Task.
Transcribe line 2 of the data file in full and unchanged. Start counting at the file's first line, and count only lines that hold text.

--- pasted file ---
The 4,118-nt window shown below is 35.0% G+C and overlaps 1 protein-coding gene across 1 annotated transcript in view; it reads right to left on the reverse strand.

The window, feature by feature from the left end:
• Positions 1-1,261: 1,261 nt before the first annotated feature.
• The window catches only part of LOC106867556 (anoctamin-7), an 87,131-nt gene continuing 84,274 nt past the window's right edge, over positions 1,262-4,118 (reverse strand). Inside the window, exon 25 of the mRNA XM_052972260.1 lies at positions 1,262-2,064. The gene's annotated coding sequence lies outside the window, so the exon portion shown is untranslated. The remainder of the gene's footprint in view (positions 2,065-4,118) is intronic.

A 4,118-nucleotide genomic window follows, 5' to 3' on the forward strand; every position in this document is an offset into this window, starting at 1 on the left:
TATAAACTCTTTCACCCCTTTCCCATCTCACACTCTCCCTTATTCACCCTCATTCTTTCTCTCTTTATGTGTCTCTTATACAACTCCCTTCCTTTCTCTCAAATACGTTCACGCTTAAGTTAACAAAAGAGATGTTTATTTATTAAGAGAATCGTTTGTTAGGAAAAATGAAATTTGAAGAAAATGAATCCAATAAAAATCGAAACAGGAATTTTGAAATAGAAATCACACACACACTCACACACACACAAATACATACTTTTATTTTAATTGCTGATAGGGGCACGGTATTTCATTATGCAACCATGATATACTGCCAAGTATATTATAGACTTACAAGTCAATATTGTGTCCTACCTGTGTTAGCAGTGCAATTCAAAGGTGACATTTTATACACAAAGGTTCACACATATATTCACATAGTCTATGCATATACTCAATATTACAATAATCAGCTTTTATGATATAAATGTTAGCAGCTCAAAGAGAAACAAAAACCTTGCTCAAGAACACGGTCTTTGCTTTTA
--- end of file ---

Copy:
The window, feature by feature from the left end: